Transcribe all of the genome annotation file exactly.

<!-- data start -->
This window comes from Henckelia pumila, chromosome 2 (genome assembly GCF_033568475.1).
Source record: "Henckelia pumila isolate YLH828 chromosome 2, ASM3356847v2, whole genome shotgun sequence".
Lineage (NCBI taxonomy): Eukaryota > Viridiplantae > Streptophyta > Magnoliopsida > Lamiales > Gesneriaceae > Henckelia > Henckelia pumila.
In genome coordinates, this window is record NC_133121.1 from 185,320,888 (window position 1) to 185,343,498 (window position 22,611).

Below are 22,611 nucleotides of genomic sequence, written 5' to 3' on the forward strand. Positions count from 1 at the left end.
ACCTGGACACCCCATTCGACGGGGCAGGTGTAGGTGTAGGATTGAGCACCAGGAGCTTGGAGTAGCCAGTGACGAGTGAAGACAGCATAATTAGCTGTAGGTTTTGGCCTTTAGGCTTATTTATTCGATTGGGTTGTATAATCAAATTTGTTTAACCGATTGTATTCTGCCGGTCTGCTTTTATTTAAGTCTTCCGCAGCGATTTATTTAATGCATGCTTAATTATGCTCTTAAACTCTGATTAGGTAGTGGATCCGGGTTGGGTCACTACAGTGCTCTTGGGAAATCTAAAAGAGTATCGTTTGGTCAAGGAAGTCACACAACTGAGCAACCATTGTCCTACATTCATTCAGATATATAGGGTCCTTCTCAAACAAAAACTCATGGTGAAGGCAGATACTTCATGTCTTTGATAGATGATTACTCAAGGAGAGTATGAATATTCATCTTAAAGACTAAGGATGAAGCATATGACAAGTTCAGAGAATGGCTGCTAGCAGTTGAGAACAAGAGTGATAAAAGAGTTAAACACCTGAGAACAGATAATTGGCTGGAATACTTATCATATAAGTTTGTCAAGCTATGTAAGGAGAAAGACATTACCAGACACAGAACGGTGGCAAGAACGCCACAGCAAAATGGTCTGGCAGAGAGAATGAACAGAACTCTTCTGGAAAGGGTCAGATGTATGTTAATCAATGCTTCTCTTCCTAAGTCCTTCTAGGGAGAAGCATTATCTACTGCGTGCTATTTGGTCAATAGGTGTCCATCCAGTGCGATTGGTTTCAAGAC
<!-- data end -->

This window comes from Henckelia pumila, chromosome 2 (genome assembly GCF_033568475.1).
Source record: "Henckelia pumila isolate YLH828 chromosome 2, ASM3356847v2, whole genome shotgun sequence".
Lineage (NCBI taxonomy): Eukaryota > Viridiplantae > Streptophyta > Magnoliopsida > Lamiales > Gesneriaceae > Henckelia > Henckelia pumila.
In genome coordinates, this window is record NC_133121.1 from 185,320,888 (window position 1) to 185,343,498 (window position 22,611).

Below are 22,611 nucleotides of genomic sequence, written 5' to 3' on the forward strand. Positions count from 1 at the left end.
ACCTGGACACCCCATTCGACGGGGCAGGTGTAGGTGTAGGATTGAGCACCAGGAGCTTGGAGTAGCCAGTGACGAGTGAAGACAGCATAATTAGCTGTAGGTTTTGGCCTTTAGGCTTATTTATTCGATTGGGTTGTATAATCAAATTTGTTTAACCGATTGTATTCTGCCGGTCTGCTTTTATTTAAGTCTTCCGCAGCGATTTATTTAATGCATGCTTAATTATGCTCTTAAACTCTGATTAGGTAGTGGATCCGGGTTGGGTCACTACAGTGCTCTTGGGAAATCTAAAAGAGTATCGTTTGGTCAAGGAAGTCACACAACTGAGCAACCATTGTCCTACATTCATTCAGATATATAGGGTCCTTCTCAAACAAAAACTCATGGTGAAGGCAGATACTTCATGTCTTTGATAGATGATTACTCAAGGAGAGTATGAATATTCATCTTAAAGACTAAGGATGAAGCATATGACAAGTTCAGAGAATGGCTGCTAGCAGTTGAGAACAAGAGTGATAAAAGAGTTAAACACCTGAGAACAGATAATTGGCTGGAATACTTATCATATAAGTTTGTCAAGCTATGTAAGGAGAAAGACATTACCAGACACAGAACGGTGGCAAGAACGCCACAGCAAAATGGTCTGGCAGAGAGAATGAACAGAACTCTTCTGGAAAGGGTCAGATGTATGTTAATCAATGCTTCTCTTCCTAAGTCCTTCTAGGGAGAAGCATTATCTACTGCGTGCTATTTGGTCAATAGGTGTCCATCCAGTGCGATTGGTTTCAAGAC